Fabrication Methods

In this post, we will explore the next regulation, 14 CFR Subpart C Section 25.605 – Fabrication Methods. Manufacturing process specifications and quality control is the focus of this post.

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§ 25.605 - Fabrication Methods

(a) The methods of fabrication used must produce a consistently sound structure. If a fabrication process (such as gluing, spot welding, or heat treating) requires close control to reach this objective, the process must be performed under an approved process specification.

(b) Each new aircraft fabrication method must be substantiated by a test program.
[Doc. No. 5066, 29 FR 18291, Dec. 24, 1964, as amended by Amdt. 25-46, 43 FR 50595, Oct. 30, 1978]


In the previous posts, we looked at:

In the last post on materials, we discussed the importance of the quality of materials. Such materials are used to manufacture parts and products. But how can we make sure that every time a product is manufactured, especially the same part is used on multiple aircraft, the part is essentially the same in terms of structural integrity? This is where the fabrication methods regulation kicks in. It is not enough to simply use quality materials, the fabrication methods used also are of critical importance.

(a) Fabrication Methods: Consistency

Consider our good old sandwich panel, it is typically manufactured in large quantities, meaning mass produced.

In part (a) of this regulation, the FAA is basically saying that the "manufacturing process specifications" of these panels, or the fabrication methods, must be nailed down to be consistent and certified. In such situations, it is acceptable to prove to the FAA that the panels produced meet the requirement of consistent quality and strength requirements, with an approved testing schedule of samples of those panels. The emphasis of this regulation also shines light on the quality control of the fabrication methods.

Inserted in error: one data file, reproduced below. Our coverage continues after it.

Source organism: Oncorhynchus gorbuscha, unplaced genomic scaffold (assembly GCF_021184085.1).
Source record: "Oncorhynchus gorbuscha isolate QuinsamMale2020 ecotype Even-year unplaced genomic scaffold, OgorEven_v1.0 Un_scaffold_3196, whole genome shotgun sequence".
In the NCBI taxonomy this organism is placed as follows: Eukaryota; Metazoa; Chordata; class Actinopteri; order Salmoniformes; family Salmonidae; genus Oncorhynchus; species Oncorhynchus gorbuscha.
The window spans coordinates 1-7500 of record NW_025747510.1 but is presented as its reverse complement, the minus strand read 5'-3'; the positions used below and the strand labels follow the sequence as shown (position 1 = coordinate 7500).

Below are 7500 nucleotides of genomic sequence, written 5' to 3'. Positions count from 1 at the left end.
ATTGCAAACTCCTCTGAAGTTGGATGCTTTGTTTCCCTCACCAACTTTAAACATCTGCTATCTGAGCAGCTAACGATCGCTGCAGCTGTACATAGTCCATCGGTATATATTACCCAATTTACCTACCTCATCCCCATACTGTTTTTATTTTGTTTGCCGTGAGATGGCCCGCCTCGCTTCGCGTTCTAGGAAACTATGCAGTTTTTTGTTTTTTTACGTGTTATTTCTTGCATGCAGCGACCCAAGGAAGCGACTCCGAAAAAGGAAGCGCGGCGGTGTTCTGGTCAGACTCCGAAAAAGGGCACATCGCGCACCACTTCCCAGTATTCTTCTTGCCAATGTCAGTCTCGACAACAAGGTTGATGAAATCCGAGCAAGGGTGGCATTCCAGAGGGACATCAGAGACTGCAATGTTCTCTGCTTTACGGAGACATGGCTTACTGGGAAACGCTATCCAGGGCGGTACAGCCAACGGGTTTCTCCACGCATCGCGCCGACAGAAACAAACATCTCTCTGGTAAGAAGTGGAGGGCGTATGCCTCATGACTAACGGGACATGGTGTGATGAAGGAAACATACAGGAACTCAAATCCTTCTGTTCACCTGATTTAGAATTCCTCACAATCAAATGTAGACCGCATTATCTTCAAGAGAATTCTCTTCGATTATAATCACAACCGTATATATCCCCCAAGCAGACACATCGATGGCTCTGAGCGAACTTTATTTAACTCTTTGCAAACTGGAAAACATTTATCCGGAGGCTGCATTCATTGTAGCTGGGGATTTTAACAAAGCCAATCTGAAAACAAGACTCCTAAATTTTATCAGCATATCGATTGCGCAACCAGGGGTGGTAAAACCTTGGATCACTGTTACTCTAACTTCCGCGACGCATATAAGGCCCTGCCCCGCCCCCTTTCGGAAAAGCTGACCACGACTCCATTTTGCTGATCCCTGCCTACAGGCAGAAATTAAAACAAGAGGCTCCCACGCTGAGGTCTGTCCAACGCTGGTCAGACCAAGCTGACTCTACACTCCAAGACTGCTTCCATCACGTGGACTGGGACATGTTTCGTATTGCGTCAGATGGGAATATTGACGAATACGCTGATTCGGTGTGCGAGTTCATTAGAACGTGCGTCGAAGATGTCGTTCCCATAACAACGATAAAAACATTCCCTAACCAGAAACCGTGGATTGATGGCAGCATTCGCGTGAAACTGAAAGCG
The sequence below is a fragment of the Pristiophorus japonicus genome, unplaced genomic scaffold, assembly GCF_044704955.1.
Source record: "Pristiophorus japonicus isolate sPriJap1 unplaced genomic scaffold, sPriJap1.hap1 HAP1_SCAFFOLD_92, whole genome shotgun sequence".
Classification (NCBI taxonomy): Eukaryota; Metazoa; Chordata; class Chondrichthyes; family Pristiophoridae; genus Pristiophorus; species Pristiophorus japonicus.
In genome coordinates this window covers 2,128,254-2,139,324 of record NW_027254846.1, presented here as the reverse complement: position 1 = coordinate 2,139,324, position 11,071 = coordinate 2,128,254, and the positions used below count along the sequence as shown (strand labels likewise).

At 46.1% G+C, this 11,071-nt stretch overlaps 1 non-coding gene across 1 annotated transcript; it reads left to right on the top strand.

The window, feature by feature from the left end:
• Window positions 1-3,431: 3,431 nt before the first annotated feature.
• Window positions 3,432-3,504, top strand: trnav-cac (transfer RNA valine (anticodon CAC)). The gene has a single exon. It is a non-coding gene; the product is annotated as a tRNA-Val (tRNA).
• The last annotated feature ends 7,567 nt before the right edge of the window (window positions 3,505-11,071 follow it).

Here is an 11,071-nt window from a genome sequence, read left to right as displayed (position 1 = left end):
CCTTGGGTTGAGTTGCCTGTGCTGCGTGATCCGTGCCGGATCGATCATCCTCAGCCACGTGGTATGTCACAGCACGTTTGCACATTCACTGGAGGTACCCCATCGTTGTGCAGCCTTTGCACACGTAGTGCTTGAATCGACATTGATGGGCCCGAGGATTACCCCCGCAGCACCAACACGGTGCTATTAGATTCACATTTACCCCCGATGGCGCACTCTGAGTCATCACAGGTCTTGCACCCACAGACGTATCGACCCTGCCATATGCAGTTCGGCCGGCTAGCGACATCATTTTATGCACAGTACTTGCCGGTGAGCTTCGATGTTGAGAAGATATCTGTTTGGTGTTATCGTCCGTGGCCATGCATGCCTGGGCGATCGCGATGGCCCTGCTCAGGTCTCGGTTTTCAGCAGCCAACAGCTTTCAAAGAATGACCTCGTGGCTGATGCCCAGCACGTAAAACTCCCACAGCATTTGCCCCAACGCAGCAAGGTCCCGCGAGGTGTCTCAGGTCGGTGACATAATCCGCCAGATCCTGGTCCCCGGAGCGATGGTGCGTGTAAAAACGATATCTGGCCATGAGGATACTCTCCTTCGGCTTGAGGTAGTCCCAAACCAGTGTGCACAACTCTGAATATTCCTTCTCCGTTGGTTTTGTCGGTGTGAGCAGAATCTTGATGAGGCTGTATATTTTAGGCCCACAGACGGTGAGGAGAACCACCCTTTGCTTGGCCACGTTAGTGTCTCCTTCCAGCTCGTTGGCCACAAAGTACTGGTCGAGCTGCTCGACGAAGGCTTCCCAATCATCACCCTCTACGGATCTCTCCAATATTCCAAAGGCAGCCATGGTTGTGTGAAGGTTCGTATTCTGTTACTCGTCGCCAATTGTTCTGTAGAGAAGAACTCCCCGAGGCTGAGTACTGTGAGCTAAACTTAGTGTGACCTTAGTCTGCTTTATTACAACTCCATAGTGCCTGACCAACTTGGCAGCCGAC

This way, every single panel does not need to be tested for compliance with the regulations. WHY? Because you already have a certified "process specification" with coupon testing and documentation procedures in place to convince the FAA that you don't need to test every panel. This also ties into developing A-Basis and B-Basis allowable values.

Joints are critical for the health of the load path of any assembly structure. Not only is this regulation applicable to individual parts, but also to assemblies that use various types of joints including fastened and bonded joints. For bonded joints, the fabrication methods relate to mixing of the structural adhesive, and testing samples of that adhesive using lap shear test coupons to ensure consistent results. Same applies to potted insert fabrication methods in sandwich panels.

(b) Fabrication Methods - New Methods and Testing

As Boeing, Airbus and other OEMs did with radically new composite airframe structures for example, if some day you come up with brand new fabrication methods to manufacture a jet engine out of carbon nano tubes, or may be you figured out how to make the wings from a special kind of spider web material (I am kidding of course, but you get the idea, and don't let me stop your imagination from flying high..), it must be proven to the FAA that the same structure is in compliance with all the regulations via an extensive testing program.

These new radical fabrication methods must also have certified process specifications to ensure consistent quality of the part or end product that can use the results of the testing program for compliance.

Alright, I think that pretty much sums it up. Cheers! Oh and don't forget to comment and share this post, use the sharing methods below.

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Surya Batchu
Surya Batchu

Surya Batchu is the founder of Stress Ebook LLC. A senior stress engineer specializing in aerospace stress analysis and finite element analysis, Surya has close to a decade and a half of real world industry experience. He shares his expertise with you on this blog and the website via paid courses, so you can benefit from it and get ahead in your own career.